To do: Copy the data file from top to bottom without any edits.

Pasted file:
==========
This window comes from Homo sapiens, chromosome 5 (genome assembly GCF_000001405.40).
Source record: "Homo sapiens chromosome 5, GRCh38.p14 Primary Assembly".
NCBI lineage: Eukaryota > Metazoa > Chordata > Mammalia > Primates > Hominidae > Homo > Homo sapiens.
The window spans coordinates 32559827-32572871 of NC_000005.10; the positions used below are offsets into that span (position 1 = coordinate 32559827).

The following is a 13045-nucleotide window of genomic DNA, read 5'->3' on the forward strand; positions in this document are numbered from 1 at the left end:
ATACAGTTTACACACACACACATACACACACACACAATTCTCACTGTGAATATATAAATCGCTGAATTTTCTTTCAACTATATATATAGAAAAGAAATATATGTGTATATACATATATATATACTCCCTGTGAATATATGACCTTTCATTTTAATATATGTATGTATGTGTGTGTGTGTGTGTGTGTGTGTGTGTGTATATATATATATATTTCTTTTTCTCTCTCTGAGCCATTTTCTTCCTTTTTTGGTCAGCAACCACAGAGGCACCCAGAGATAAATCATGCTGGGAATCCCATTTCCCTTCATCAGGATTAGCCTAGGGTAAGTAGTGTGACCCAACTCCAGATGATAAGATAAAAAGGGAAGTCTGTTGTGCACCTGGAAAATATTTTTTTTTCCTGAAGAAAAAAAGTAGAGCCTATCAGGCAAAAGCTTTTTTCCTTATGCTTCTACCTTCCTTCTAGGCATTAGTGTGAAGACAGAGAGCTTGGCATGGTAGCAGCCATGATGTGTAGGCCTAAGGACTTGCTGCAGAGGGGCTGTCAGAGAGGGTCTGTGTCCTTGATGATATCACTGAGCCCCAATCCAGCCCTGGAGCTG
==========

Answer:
This window comes from Homo sapiens, chromosome 5 (genome assembly GCF_000001405.40).
Source record: "Homo sapiens chromosome 5, GRCh38.p14 Primary Assembly".
NCBI lineage: Eukaryota > Metazoa > Chordata > Mammalia > Primates > Hominidae > Homo > Homo sapiens.
The window spans coordinates 32559827-32572871 of NC_000005.10; the positions used below are offsets into that span (position 1 = coordinate 32559827).

The following is a 13045-nucleotide window of genomic DNA, read 5'->3' on the forward strand; positions in this document are numbered from 1 at the left end:
ATACAGTTTACACACACACACATACACACACACACAATTCTCACTGTGAATATATAAATCGCTGAATTTTCTTTCAACTATATATATAGAAAAGAAATATATGTGTATATACATATATATATACTCCCTGTGAATATATGACCTTTCATTTTAATATATGTATGTATGTGTGTGTGTGTGTGTGTGTGTGTGTGTGTATATATATATATATTTCTTTTTCTCTCTCTGAGCCATTTTCTTCCTTTTTTGGTCAGCAACCACAGAGGCACCCAGAGATAAATCATGCTGGGAATCCCATTTCCCTTCATCAGGATTAGCCTAGGGTAAGTAGTGTGACCCAACTCCAGATGATAAGATAAAAAGGGAAGTCTGTTGTGCACCTGGAAAATATTTTTTTTTCCTGAAGAAAAAAAGTAGAGCCTATCAGGCAAAAGCTTTTTTCCTTATGCTTCTACCTTCCTTCTAGGCATTAGTGTGAAGACAGAGAGCTTGGCATGGTAGCAGCCATGATGTGTAGGCCTAAGGACTTGCTGCAGAGGGGCTGTCAGAGAGGGTCTGTGTCCTTGATGATATCACTGAGCCCCAATCCAGCCCTGGAGCTG